Osteoporosis: Why You Need To Take Action Quick

Rheumatology Diseases
Rheumatology Diseases
Rheumatology Diseases
Rheumatology Diseases

Osteoporosis is one of the major rheumatology diseases that affects close to three million people in the United States alone. Close to 1 in every 3 women all over the world over the age of 50 will experience osteoporotic breakage and fractures. In the case of men- one in five over the age of 50 will experience the same issues. The impact of osteoporosis is devastating, to say the least but surprisingly it is preventable and treatable to a great extent if action is taken quickly enough…

What Is Osteoporosis?

It is the effect of the bone becoming fragile and weak over time. the process is painless, to the point where the bone basically breaks-then there’s a world of pain thereafter.

The bone is composed of a thick outer shell, which surrounds a strong net-like mesh of calcium salts, proteins like collagen and other essential minerals. When the mesh loses density and weakens, it breaks eventually.

In the human body, the skeletal system is not fixed and undergoes continuous change and renewal.-right from youth to old age. The rate at which the bone renews and new bone is formed slows down as we age. In the case of young people, the bone structure renews often, and which is why when they have fractures or breakages in the bone, it heals within a month or two. The bone mass and density are more in young adults.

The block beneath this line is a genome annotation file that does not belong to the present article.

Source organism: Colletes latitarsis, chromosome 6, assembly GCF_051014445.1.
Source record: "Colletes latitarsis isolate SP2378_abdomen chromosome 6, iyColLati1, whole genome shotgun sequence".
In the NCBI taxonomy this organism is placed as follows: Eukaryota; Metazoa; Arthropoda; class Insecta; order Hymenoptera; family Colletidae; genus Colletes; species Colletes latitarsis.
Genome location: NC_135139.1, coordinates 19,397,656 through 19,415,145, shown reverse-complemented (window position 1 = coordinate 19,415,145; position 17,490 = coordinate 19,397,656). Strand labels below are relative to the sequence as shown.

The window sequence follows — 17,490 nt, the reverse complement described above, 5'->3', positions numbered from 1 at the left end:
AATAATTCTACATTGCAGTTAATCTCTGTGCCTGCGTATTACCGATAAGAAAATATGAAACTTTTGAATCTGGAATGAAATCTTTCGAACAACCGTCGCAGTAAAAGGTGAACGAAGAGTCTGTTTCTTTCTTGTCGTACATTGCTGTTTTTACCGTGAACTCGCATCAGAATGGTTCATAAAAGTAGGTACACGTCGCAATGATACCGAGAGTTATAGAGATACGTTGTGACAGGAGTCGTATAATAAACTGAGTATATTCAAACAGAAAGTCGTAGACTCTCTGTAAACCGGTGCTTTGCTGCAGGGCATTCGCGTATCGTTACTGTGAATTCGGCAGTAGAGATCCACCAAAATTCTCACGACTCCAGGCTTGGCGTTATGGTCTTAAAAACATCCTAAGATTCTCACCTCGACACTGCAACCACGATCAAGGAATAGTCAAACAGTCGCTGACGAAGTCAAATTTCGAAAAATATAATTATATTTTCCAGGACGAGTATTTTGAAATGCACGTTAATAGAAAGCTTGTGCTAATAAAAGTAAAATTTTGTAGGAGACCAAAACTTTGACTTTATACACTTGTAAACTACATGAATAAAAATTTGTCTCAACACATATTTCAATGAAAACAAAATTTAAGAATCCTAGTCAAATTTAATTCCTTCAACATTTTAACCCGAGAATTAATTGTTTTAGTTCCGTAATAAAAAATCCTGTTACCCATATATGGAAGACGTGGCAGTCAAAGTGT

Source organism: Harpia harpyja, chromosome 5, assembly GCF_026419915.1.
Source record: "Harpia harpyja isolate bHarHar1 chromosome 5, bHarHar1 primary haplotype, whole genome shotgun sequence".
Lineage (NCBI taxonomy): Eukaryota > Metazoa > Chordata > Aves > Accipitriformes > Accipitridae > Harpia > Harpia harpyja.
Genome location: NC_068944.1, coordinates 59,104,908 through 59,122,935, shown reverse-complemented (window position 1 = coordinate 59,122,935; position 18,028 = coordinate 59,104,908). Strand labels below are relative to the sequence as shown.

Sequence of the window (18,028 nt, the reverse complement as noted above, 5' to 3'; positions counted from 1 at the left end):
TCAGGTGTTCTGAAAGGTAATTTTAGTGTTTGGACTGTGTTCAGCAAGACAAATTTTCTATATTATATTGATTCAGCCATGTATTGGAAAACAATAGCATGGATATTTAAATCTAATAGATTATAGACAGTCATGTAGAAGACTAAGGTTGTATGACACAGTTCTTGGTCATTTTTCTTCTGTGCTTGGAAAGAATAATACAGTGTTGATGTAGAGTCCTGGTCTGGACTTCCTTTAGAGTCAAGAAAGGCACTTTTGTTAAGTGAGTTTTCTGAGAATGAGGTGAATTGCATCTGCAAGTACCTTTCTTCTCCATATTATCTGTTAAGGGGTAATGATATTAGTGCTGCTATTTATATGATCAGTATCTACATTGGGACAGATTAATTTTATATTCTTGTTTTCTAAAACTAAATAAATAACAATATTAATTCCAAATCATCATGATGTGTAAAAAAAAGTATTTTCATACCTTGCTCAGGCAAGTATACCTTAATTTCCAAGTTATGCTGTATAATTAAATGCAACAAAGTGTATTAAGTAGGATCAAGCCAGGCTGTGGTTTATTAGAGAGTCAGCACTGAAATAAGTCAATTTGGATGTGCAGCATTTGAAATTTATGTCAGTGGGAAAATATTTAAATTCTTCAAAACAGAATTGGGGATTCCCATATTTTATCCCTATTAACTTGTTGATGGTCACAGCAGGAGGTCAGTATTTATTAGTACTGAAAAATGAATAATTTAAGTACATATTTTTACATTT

The bone mass and density reach an optimum level in the early ’30s. from this point on, the renewal process is slower, and bones break down faster than it is made. This is why you must have a high or peak bone density by the time you reach that critical age- think of it like a bank that you are paying yearly, and then once you hit your 30’s you begin to withdraw from it.

What Causes Osteoporosis?

Rheumatology has ascertained that the result of bone breakage is because of low peak bone density and mass. Here are some of the causes for it:

  • Drinking excessively
  • Lack of Vitamin D
  • Low levels of calcium
  • Sedentary lifestyle- not exercising and not being active
  • Chronic inflammatory ailments like arthritis
  • Menopause
  • Medication especially steroidal, that lasts for several years

If you have a family history of osteoporosis, then that means you must take care early on itself. Stock up on calcium and Vitamin-D, and get good exercise. You should cut out smoking and drinking as well. Be careful of falls and try to keep yourself out of high-fall risk environments. Consult your doctor and they will better advise you on the next steps.

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